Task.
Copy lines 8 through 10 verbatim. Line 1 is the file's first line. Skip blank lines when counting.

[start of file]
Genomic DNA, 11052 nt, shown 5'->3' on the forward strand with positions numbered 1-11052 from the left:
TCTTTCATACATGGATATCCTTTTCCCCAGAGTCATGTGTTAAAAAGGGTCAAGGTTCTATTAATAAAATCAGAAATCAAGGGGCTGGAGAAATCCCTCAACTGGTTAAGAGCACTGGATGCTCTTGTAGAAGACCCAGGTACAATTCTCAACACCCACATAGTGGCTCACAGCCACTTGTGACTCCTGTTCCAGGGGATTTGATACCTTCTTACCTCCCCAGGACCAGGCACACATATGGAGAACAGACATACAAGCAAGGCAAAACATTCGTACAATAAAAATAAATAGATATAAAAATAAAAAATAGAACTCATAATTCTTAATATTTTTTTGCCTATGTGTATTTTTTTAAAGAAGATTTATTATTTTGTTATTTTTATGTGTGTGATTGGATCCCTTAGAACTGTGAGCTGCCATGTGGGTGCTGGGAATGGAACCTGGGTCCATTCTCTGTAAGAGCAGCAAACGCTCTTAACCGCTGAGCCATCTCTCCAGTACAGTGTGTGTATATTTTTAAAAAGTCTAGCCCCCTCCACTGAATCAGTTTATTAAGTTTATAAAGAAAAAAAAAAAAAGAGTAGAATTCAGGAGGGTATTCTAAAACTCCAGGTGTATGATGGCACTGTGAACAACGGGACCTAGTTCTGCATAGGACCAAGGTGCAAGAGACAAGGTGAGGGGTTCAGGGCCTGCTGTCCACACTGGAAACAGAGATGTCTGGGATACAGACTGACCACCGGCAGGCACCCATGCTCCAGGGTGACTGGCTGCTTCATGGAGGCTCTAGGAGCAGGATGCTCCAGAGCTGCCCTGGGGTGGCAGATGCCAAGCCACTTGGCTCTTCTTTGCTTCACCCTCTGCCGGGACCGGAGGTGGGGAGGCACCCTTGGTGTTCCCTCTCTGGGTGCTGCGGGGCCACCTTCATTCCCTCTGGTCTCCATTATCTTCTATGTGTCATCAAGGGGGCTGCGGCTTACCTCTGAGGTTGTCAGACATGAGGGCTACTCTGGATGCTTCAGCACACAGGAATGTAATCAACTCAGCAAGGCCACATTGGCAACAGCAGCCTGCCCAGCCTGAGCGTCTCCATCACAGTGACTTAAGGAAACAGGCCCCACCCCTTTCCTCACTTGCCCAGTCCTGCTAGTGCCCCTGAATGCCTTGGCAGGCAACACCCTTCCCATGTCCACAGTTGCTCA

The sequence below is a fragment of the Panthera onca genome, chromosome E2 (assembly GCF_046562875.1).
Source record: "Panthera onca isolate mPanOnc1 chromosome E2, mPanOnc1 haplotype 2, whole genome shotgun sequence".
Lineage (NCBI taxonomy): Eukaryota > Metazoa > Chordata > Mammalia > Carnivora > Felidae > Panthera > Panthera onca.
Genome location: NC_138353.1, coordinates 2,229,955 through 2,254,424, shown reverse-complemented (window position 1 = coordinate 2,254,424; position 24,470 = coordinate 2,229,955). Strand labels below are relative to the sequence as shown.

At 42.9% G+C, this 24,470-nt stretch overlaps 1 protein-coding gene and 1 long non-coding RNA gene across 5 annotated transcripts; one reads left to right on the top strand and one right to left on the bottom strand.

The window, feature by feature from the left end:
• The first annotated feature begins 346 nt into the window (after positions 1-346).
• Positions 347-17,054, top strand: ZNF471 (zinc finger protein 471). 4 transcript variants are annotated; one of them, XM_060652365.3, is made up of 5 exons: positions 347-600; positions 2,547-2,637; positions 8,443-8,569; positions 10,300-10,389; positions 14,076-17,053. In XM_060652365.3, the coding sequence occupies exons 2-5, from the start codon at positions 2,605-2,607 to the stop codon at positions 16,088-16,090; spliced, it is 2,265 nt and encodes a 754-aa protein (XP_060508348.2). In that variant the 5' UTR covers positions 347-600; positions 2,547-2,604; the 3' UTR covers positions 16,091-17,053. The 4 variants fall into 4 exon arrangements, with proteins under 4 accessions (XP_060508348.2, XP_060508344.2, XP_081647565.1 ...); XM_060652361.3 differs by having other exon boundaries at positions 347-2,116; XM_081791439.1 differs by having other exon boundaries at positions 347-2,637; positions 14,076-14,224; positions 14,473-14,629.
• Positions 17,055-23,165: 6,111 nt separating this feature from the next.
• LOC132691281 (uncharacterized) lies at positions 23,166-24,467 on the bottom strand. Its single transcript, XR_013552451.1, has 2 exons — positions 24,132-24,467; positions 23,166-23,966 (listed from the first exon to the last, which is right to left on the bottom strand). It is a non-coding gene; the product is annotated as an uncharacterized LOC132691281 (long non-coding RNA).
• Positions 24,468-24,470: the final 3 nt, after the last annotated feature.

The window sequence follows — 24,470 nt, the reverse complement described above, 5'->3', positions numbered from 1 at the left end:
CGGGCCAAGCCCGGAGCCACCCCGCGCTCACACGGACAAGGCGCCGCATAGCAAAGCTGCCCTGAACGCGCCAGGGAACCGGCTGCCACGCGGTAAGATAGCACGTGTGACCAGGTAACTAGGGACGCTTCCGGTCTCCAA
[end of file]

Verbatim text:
The window, feature by feature from the left end:
• The first annotated feature begins 346 nt into the window (after positions 1-346).
• Positions 347-17,054, top strand: ZNF471 (zinc finger protein 471). 4 transcript variants are annotated; one of them, XM_060652365.3, is made up of 5 exons: positions 347-600; positions 2,547-2,637; positions 8,443-8,569; positions 10,300-10,389; positions 14,076-17,053. In XM_060652365.3, the coding sequence occupies exons 2-5, from the start codon at positions 2,605-2,607 to the stop codon at positions 16,088-16,090; spliced, it is 2,265 nt and encodes a 754-aa protein (XP_060508348.2). In that variant the 5' UTR covers positions 347-600; positions 2,547-2,604; the 3' UTR covers positions 16,091-17,053. The 4 variants fall into 4 exon arrangements, with proteins under 4 accessions (XP_060508348.2, XP_060508344.2, XP_081647565.1 ...); XM_060652361.3 differs by having other exon boundaries at positions 347-2,116; XM_081791439.1 differs by having other exon boundaries at positions 347-2,637; positions 14,076-14,224; positions 14,473-14,629.